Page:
Covid-19 virus variants and their impact on vaccines

North-West University (NWU) academic Dr Hazel Tumelo Mufhandu presented a public lecture on Covid-19 virus variants and their impact on vaccines as part of a National Science Week webinar series on 2 August 2021.

This year the National Science Week theme is “Making it possible through science".

According to Dr Mufhandu all viruses, including SARS-CoV-2 which causes Covid-19, change over time, and most of these changes have little to no impact on the virus's properties.

“However, some changes may affect the virus's properties, such as how easily it spreads, the associated disease severity, or the performance of vaccines, therapeutic medicines and diagnostic tools,” she said.

“Among these properties, the performance of vaccines and the virus's ability to evade vaccine-induced immunity would likely be the most concerning, as there is emerging evidence of reduced neutralisation of some SARS-CoV-2 variants by post-vaccination serum.

“However, a greater understanding of correlates of protection is required to evaluate how this may impact vaccine effectiveness,” Dr Mufhandu added.

In late 2020, the emergence of variants that posed an increased risk to global public health prompted the characterisation of SARS-CoV-2 variants into specific variants of interest (VOIs), variants of concern (VOCs) and variants of high consequence (VOHC). This was done to prioritise global monitoring and research, and ultimately to inform the ongoing response to the Covid-19 pandemic.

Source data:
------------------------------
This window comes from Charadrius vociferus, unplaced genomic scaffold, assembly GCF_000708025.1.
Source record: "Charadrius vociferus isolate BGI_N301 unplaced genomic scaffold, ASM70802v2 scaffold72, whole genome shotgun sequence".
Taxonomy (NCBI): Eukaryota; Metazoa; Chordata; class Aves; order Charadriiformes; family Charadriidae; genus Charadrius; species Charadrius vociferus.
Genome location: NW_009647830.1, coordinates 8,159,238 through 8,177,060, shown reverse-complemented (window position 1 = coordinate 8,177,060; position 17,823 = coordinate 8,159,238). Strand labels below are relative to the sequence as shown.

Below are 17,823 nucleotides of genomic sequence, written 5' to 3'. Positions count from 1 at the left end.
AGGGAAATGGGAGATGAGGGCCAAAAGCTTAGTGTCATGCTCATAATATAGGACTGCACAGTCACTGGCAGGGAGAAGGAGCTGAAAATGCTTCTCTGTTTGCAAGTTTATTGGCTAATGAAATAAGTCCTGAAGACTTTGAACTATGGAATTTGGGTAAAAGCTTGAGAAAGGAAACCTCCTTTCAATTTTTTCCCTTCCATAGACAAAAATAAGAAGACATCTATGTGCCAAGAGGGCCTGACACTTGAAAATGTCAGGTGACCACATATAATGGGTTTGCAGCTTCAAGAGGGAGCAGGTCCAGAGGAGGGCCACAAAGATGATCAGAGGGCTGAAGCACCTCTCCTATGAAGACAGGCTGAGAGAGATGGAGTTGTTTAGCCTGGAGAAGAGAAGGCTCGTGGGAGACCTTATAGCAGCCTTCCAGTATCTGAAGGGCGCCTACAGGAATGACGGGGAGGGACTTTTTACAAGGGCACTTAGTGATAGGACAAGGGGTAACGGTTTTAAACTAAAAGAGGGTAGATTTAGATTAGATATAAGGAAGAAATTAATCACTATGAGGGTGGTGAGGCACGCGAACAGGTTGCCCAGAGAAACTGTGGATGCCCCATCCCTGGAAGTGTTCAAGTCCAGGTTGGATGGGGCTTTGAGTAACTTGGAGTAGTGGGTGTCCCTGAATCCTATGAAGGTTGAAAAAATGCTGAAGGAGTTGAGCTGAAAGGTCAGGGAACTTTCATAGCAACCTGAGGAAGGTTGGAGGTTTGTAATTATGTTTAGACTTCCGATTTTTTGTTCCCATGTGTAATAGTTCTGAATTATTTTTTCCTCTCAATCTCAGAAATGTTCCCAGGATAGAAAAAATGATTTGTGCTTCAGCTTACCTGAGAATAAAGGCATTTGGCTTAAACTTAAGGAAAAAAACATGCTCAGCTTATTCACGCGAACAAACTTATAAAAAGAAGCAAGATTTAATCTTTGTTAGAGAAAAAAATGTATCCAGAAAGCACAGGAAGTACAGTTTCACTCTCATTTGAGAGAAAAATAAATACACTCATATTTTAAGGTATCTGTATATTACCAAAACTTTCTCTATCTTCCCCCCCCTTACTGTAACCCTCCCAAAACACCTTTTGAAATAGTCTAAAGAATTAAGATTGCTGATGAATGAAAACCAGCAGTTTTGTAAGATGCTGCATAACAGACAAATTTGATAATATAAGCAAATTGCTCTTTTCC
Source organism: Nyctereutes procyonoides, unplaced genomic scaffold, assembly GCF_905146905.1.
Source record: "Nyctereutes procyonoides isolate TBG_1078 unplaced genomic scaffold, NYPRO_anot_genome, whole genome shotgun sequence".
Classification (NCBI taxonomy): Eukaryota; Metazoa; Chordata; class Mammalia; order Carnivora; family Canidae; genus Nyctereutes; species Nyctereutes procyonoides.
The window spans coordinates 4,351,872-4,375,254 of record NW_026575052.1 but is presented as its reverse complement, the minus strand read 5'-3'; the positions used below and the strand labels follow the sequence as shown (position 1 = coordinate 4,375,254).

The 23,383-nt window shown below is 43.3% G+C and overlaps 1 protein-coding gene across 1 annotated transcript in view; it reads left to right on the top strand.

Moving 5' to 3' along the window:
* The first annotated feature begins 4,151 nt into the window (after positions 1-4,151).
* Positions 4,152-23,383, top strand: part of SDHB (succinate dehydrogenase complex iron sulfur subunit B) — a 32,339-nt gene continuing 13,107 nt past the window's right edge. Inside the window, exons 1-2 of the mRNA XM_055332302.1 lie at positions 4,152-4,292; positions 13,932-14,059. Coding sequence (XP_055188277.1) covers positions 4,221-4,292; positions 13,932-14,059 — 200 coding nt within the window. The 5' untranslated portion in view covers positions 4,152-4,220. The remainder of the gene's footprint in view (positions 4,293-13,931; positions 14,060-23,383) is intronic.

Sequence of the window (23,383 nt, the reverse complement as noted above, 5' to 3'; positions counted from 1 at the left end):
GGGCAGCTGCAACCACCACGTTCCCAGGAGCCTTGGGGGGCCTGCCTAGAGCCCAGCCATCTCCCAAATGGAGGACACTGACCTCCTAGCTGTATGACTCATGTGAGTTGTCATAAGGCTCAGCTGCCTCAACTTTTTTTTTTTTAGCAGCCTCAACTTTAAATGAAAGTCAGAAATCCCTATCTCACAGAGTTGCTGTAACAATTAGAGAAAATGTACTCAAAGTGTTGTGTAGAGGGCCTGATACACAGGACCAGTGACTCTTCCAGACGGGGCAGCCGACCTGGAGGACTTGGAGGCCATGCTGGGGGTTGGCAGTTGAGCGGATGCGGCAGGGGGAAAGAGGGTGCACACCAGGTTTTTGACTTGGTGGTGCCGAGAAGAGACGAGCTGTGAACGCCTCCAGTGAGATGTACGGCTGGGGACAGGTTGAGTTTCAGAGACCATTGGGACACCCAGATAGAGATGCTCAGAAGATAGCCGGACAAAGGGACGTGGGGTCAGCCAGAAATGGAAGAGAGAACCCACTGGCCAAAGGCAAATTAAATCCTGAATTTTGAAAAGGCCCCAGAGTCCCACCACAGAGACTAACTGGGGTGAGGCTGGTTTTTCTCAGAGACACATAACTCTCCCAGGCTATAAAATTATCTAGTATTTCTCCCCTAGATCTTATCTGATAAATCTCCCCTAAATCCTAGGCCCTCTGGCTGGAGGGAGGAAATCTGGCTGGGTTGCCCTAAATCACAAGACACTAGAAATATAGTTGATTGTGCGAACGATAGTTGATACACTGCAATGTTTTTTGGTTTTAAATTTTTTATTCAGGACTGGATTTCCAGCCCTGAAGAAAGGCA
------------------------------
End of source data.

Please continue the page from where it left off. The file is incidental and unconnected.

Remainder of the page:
“The established nomenclature systems for naming and tracking SARS-CoV-2 genetic lineages considered an easy to pronounce and non-stigmatising labels for VOI and VOC using letters of the Greek alphabet, such as Alpha, Beta, Gamma, Delta, which are easier and more practical for discussion purposes.

“Tracking the emergence of these virus variants will help to guide the implementation of targeted control measures. An important part of this process will be the preparation of updated vaccines tailored to emerging antigenic variants that are cross-reactive against all circulating variants,” said Dr Mufhandu.

Expert in medical virology

Dr Mufhandu is a medical virologist, senior lecturer and deputy group leader of the subject group Microbiology at the NWU. In addition to Covid-19 research, she conducts research on HIV/Aids and hepatitis.

She has co-authored several peer-reviewed scientific publications and reviewed dissertations and theses from various universities, along with grant applications and manuscripts and book chapters for academic publishers. Among them are Elsevier – the publisher of journals such as Heliyon and the Journal of Water and Health – and CRC Press in the Taylor & Francis Group.

Dr Mufhandu has also been the recipient of various awards. These include the Clinical Excellence Merit Award at the 6th South African AIDS Conference, a presentation distinction at the 5th International AIDS Society Conference, and Namibia top publication of the year (2004). She serves on the advisory committee of the South African Health Products Regulatory Authority for Quality Manufacturing and Control of Complementary Medicine.


Dr Mufhandu

Submitted on Tue, 08/17/2021 - 12:38